3 Visions for the Future of Universitas Tartuensis

On May 31 the university will elect a new rector to lead the way in the following five years.

The University of Tartu is facing many external changes and challenges: higher education reform is underway, universities will lose the option of charging tuition, the principles for research funding will be altered, and the demographic gap in the student-aged population is approaching.

Under these circumstances, three candidates are running for the position of rector: Professor of Applied Geology Volli Kalm, Professor of Cell Biology Toivo Maimets and Professor of Biomedical Technology, academician Mart Ustav.

Toivo Maimets, Mart Ustav, Volli Kalm

UT Rector candidates in 2012, from left to right: professors Toivo Maimets, Mart Ustav and Volli Kalm. Photos by Andres Tennus.

All three candidates were nominated by the UT Faculty of Science and Technology, and were officially supported by a number of university professors. Volli Kalm has the backing of 36, Mart Ustav 26, and Toivo Maimets 22 professors at the University of Tartu.

The rector will be elected by 347-member electoral body, which includes members of the university council and senate, members of all faculty councils, and professors and senior researchers.

Rector candidates have published their election programmes (in Estonian) and gave interviews to the university journal and other public media. The following is a summary of the candidates’ views on a number of key issues, based on these texts.

1. People vs. Buildings

All candidates agree that people are the most important university resource. So far a lot of EU funds have been invested into state-of-the-art buildings and infrastructure at the expense of human resources; however, that’s what these funds were meant for. In 2014 a new funding period will start, and the candidates hope that new rules will be more flexible in this respect and will allow for more investments in human resources.

Mart Ustav’s programme foresees “fair pay”, whereas lecturing and writing original textbooks, in his view, should be valued as much as scientific work is.

Volli Kalm calls for a “specific plan to achieve more competitive salaries for university staff”, and he also mentions that the funding of research and teaching is equally important.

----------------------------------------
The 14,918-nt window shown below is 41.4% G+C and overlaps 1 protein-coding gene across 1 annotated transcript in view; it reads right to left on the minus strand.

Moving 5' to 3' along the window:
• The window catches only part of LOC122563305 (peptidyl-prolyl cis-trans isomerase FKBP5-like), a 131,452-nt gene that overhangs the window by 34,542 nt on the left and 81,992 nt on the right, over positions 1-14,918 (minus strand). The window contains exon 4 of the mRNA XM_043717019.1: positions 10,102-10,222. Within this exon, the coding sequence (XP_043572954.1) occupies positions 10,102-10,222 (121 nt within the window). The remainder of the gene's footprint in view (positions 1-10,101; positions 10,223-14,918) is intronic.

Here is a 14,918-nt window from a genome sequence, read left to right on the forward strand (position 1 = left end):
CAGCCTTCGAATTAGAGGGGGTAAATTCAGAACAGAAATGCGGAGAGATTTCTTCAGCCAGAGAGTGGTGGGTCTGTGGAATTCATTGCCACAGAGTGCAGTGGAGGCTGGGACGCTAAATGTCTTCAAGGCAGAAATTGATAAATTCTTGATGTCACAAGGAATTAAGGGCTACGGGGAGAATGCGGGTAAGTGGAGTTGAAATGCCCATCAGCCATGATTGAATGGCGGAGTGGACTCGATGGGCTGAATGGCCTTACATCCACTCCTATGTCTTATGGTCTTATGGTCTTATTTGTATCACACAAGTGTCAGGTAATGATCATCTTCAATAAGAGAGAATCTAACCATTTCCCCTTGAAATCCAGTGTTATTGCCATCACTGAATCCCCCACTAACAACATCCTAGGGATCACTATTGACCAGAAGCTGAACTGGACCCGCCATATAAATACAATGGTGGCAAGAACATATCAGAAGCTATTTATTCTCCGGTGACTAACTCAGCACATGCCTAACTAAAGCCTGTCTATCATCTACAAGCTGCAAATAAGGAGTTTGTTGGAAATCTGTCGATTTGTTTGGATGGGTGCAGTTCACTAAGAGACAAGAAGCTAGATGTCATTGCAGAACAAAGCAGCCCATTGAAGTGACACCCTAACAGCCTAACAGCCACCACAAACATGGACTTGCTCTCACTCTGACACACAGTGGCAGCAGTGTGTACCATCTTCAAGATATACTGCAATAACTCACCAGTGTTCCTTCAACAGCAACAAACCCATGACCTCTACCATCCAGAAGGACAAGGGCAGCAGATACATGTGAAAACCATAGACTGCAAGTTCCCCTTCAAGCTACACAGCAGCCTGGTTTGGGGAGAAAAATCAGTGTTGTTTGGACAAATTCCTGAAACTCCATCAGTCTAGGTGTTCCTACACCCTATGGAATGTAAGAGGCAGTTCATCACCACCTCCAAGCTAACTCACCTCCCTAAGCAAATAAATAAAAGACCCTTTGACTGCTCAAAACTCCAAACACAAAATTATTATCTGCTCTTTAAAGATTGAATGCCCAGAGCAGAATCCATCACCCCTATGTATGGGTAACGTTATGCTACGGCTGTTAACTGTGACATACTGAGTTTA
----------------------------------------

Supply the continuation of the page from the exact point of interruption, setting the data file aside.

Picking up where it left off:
Toivo Maimets goes into detail, saying that the average salary of a lecturer, assistant professor and professor should comprise 2, 3 and 4 average Estonian salaries accordingly.

He also makes use of the “academic lifecycle” concept, meaning that efforts should be made to give young researchers confidence in their career prospects, while normal living standards should be ensured for senior staff after retirement. Along these lines, Maimets proposes to consider introducing a university retirement pension.

2. Universitas and humanities

All three candidates have placed the universitas principle, where very different and diverse university units cooperate, integrate and create synergy, at the core of their programmes. Kalm and Maimets specify that different units have to be evaluated differently, based on their particularities.

Again, all candidates address humanities and the problem of the so-called ‘small disciplines’ where expenses are high, such as in teaching languages. While the current financing model undermines humanities except for the more generously funded 10 national professorships, the candidates believe that these problems should and can be solved.

 3. Financing

The contenders stress the importance of bringing in more external funding. Maimets says that the university should help find specific projects, compile applications, and acknowledge successful applicants. Kalm and Ustav also mention the private sector as an important resource.

Ustav goes into more specifics, saying that the university needs to establish a service that would deal with project development, negotiation, and project management. His specific goal is to double the external funding for research and development in the next five years.